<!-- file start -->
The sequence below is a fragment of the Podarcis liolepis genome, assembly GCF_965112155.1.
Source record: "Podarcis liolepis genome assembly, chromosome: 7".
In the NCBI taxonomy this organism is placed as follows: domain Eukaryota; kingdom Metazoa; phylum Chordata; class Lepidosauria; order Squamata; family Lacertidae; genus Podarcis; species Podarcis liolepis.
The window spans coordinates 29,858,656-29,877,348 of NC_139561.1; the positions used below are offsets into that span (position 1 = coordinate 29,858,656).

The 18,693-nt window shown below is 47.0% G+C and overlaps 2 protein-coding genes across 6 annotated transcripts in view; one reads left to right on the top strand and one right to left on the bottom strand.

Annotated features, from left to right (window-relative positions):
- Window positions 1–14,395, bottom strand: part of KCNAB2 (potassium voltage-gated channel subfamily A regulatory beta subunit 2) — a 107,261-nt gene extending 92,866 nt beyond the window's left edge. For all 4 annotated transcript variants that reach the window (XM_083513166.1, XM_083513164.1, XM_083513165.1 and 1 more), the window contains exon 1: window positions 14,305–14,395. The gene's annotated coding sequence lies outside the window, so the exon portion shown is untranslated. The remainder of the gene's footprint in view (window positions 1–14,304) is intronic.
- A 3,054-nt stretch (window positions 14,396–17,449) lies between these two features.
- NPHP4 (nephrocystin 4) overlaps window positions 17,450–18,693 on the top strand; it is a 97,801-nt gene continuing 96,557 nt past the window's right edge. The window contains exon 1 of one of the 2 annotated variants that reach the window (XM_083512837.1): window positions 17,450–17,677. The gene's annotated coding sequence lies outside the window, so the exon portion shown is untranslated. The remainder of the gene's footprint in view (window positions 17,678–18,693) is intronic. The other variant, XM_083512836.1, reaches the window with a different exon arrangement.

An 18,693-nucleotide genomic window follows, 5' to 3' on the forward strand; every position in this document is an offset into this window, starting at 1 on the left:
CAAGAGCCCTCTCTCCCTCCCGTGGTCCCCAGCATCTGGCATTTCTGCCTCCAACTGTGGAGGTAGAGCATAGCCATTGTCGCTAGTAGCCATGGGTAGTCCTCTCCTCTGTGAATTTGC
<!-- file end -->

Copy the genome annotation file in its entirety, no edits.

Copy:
The sequence below is a fragment of the Podarcis liolepis genome, assembly GCF_965112155.1.
Source record: "Podarcis liolepis genome assembly, chromosome: 7".
In the NCBI taxonomy this organism is placed as follows: domain Eukaryota; kingdom Metazoa; phylum Chordata; class Lepidosauria; order Squamata; family Lacertidae; genus Podarcis; species Podarcis liolepis.
The window spans coordinates 29,858,656-29,877,348 of NC_139561.1; the positions used below are offsets into that span (position 1 = coordinate 29,858,656).

The 18,693-nt window shown below is 47.0% G+C and overlaps 2 protein-coding genes across 6 annotated transcripts in view; one reads left to right on the top strand and one right to left on the bottom strand.

Annotated features, from left to right (window-relative positions):
- Window positions 1–14,395, bottom strand: part of KCNAB2 (potassium voltage-gated channel subfamily A regulatory beta subunit 2) — a 107,261-nt gene extending 92,866 nt beyond the window's left edge. For all 4 annotated transcript variants that reach the window (XM_083513166.1, XM_083513164.1, XM_083513165.1 and 1 more), the window contains exon 1: window positions 14,305–14,395. The gene's annotated coding sequence lies outside the window, so the exon portion shown is untranslated. The remainder of the gene's footprint in view (window positions 1–14,304) is intronic.
- A 3,054-nt stretch (window positions 14,396–17,449) lies between these two features.
- NPHP4 (nephrocystin 4) overlaps window positions 17,450–18,693 on the top strand; it is a 97,801-nt gene continuing 96,557 nt past the window's right edge. The window contains exon 1 of one of the 2 annotated variants that reach the window (XM_083512837.1): window positions 17,450–17,677. The gene's annotated coding sequence lies outside the window, so the exon portion shown is untranslated. The remainder of the gene's footprint in view (window positions 17,678–18,693) is intronic. The other variant, XM_083512836.1, reaches the window with a different exon arrangement.

An 18,693-nucleotide genomic window follows, 5' to 3' on the forward strand; every position in this document is an offset into this window, starting at 1 on the left:
CAAGAGCCCTCTCTCCCTCCCGTGGTCCCCAGCATCTGGCATTTCTGCCTCCAACTGTGGAGGTAGAGCATAGCCATTGTCGCTAGTAGCCATGGGTAGTCCTCTCCTCTGTGAATTTGC